Central African Republic (CAR), to the Uganda Peoples Defence Forces (UPDF) fighting squads means the farthest place from loved ones. It also means the place closest to death because of the enemy fire. But even without the war, the life is still cruel. Mosquito bites, wild animals, jungles and walking hundreds of miles because of lack of infrastructure is a daily challenge.
It’s this rough terrain, poor infrastructure and regional politics that have probably prolonged the war against the LRA rebels. There is no single road in an area of 500km, where UPDF squads operate. The area is covered with thick jungles, with rivers running through. There is no presence of life in the area in form of schools, hospitals, roads and clean water.
There is no doubt that this has bogged down the UPDF’s intelligence gathering process and capacity to move fast to the areas where LRA rebeFighting the war alonels are suspected to be operating. Whenever UPDF intelligence gets information on the presence of LRA presence in a certain area, troops are air lifted and dropped in the middle of the jungles to start the hunt. These fighting squads spend months in the jungles until they reach and search the identified location.
When Ugandan journalists visited one of squads under the command of Capt. James Matata, a former LRA fighter, about 70km from Obbo, we were told they had spent one month in the jungles looking for the enemy.
They had walked 150kms to and from the spot they suspected LRA fighters were planning to use to enter DRC. The UPDF operations coordinator in South Sudan, DR Congo and CAR, Col. Joseph Balikuddembe, says if there was a road between Ezo junction, the border point between CAR, South Sudan and DR Congo to Obbo inside CAR where UPDF operations are concentrated, it would it would help UPDF mobile patrols move faster to engage the enemy.“UPDF was able to flush LRA from northern Uganda and South Sudan after the construction of operational roads, deploying zonal forces and mobile patrols. We need the same thing here,” he says.
Fighting the war alone
UPDF seems to be a loner in this war. The regional armies of CAR, DR Congo and South Sudan seem to look at LRA as a Ugandan problem and not a regional one. In fact some of them think UPDF should remain in the vast jungles to fight LRA not because he is a security threat but a Ugandan who has invaded their territory.
The Commissioner of Nzara, in West Equatoria, South Sudan, Mr Elia Richard Bok, says UPDF should not withdraw until he is defeated. He blames DR Congo for not cooperating with UPDF and South Sudan forces to exert pressure on the LRA. “We wonder why he came all the way from Uganda to disturb our people. We have failed to understand this. But to fight and end this war, our neighbours like DR Congo must be cooperative,” he says.
When UPDF launched Operation Lightning Thunder in 2008, the intention was to destroy the enemy but it instead made LRA to retreat into the isolated forests of the DR Congo.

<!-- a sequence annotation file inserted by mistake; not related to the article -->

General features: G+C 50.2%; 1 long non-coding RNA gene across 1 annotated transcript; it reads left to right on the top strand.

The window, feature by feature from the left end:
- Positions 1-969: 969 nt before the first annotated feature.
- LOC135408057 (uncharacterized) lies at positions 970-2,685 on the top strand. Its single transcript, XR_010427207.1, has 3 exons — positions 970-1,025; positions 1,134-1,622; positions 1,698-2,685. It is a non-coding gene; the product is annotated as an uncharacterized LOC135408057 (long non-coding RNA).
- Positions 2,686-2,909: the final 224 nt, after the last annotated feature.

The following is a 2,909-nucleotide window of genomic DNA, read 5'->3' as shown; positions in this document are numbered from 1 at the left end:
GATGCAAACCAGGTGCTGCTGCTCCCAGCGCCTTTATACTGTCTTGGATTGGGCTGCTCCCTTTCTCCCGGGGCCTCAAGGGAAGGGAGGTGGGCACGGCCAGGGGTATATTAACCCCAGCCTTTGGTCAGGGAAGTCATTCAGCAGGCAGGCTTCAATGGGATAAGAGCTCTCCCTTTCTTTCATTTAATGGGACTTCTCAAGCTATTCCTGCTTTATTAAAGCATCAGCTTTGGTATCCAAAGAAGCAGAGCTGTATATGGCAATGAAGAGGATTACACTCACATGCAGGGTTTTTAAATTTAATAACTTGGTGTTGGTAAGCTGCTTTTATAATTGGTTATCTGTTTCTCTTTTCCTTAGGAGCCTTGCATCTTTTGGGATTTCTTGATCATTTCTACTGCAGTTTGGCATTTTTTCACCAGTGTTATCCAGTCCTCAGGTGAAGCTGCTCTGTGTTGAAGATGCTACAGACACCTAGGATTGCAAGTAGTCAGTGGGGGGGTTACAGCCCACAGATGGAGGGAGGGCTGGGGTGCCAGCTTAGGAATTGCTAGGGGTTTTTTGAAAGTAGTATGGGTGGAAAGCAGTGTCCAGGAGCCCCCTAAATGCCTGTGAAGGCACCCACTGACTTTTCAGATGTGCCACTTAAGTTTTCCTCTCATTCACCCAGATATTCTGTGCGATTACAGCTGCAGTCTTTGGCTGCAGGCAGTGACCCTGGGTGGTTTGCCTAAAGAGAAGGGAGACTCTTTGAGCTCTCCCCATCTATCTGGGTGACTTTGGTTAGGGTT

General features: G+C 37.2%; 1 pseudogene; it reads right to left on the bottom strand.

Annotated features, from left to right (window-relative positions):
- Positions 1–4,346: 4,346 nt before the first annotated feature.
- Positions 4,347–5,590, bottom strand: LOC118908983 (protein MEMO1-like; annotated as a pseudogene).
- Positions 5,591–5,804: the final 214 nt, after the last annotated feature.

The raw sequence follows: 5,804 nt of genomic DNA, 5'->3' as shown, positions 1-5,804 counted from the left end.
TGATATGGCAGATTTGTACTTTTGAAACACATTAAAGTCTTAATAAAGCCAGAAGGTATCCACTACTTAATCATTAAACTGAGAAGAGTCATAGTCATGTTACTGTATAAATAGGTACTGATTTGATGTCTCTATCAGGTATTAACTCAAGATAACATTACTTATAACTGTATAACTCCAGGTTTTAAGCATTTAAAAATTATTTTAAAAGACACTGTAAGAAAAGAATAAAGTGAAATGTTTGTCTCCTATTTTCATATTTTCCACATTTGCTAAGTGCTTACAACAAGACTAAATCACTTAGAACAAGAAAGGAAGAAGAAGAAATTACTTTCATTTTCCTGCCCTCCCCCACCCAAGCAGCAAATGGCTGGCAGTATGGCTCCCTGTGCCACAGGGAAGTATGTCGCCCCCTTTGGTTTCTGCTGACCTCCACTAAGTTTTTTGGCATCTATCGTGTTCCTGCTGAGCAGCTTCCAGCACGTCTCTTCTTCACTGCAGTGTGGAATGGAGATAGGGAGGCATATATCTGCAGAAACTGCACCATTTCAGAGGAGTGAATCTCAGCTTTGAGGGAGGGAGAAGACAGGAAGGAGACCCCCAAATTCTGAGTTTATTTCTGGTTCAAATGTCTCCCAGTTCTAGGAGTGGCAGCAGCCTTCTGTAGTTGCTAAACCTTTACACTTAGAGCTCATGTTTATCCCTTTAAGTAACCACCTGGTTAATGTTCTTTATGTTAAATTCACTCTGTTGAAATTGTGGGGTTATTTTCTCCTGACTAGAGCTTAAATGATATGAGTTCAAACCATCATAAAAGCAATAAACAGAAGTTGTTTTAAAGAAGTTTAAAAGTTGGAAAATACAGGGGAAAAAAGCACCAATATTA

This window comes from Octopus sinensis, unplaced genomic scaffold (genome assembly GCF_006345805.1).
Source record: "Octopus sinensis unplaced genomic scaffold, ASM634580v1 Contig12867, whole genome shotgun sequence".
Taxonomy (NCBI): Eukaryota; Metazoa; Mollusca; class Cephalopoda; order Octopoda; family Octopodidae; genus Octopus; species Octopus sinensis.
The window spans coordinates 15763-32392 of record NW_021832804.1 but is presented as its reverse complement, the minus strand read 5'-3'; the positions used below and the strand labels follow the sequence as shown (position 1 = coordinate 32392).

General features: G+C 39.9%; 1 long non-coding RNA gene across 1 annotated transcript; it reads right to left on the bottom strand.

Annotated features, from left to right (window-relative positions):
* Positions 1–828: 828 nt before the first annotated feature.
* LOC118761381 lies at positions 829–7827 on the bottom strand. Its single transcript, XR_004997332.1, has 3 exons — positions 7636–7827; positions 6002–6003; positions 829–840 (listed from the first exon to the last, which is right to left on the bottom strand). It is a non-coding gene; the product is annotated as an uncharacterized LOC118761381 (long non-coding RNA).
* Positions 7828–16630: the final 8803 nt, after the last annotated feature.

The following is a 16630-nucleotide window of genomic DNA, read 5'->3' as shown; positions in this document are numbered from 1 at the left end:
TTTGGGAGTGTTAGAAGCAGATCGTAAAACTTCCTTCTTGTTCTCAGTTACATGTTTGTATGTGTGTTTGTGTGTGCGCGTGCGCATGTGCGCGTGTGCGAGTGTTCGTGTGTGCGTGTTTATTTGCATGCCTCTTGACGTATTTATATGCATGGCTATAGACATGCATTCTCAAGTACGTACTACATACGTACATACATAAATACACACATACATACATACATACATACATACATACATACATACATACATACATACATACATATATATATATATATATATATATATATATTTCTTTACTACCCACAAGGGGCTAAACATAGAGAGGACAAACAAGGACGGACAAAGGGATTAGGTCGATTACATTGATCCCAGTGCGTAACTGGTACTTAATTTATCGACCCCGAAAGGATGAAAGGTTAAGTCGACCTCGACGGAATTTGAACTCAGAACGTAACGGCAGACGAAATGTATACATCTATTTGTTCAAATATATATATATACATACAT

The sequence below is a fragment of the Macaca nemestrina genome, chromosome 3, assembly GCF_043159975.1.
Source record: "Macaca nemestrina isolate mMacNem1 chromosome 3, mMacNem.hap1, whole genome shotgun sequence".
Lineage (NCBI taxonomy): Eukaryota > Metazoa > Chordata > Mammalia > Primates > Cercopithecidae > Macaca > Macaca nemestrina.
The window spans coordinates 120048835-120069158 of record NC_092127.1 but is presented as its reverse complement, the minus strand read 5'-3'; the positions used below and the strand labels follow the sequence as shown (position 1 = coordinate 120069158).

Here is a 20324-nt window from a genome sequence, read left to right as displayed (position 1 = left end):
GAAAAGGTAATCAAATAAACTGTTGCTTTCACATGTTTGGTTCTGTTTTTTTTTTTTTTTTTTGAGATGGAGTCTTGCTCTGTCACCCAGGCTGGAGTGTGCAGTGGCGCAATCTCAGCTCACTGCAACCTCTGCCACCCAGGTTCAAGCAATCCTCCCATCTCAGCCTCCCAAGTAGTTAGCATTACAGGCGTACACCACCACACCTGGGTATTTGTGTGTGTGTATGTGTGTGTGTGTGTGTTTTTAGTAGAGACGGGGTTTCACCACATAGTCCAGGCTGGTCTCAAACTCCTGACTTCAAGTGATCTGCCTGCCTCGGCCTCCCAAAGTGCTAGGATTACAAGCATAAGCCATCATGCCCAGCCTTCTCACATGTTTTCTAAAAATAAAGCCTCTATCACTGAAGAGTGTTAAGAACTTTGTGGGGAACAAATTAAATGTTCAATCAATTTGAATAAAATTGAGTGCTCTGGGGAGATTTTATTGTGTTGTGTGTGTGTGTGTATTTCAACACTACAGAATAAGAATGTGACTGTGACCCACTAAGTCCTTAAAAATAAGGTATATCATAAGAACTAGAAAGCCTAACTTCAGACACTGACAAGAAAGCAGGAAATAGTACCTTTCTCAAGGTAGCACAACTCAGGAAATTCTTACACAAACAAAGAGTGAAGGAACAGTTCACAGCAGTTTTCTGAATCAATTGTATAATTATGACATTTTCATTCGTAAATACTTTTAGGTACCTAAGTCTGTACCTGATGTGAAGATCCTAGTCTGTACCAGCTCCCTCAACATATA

Joseph Kony, the LRA leader, has eluded capture, but some of his commanders have either defected or been killed by the UPDF. His fighters have since killed some 1,300 villagers and abducted at least thousands in the seemingly never-ending war.
With this war becoming a global concern, US president Barack Obama in October this year, authorised the deployment of 100 US troops following the US legislation, to help disarm the LRA and bring its leader to justice.
Use of hi-tech equipment might not help
There is hope that using high-tech military equipment, the US technical team would help with the operations against elusive LRA. This would also reduce the tiring searches of the UPDF squads who walk hundreds of miles in the thick forests, tall grass and cross rivers in the hunt of the indefinable rebel leader.
But expectations that the US troops will quickly capture Kony might be an exaggeration because tracking him down would have been easier if he was using phones or radio walkie talkies to communicate to his commanders.
According to Balikuddembe, Kony has abandoned using electronics to evade interception of his communication. He now uses messengers who walk hundreds of kilometres to deliver messages to his fighters scattered in DR Congo and CAR.
With Kony’s change of communication system, efforts to track him down, are extremely difficult. The American technical team arrived in CAR on December 2, to assist UPDF and other regional forces. Humanitarian workers argue that rather than concentrating on killing and capturing Kony, the plan can also be expanded to include encouraging LRA fighters to abandon the rebellion.
“They need to use a multi-facet approach because tracking him down may not be easy,” James Deng, a worker with Keep Life On, an NGO in South Sudan, says. His argument sounds good but it may be unattainable because they have previously turned down the offers to leave the bush. Despite operating in an unfriendly environment, UPDF has been able to kill 448 LRA fighters, capture 72, forced 151 to defect and rescued 469 civilians in the last three years.
At least 417 sub-machine guns, 12 laptops, 29 VHF radios, 10 generators, 16 High Frequency radios have been recovered. To replenish his fighting force as a result of these deaths and defections, Kony abducts children in DRC, South Sudan and CAR, who are forcefully conscripted into his forces.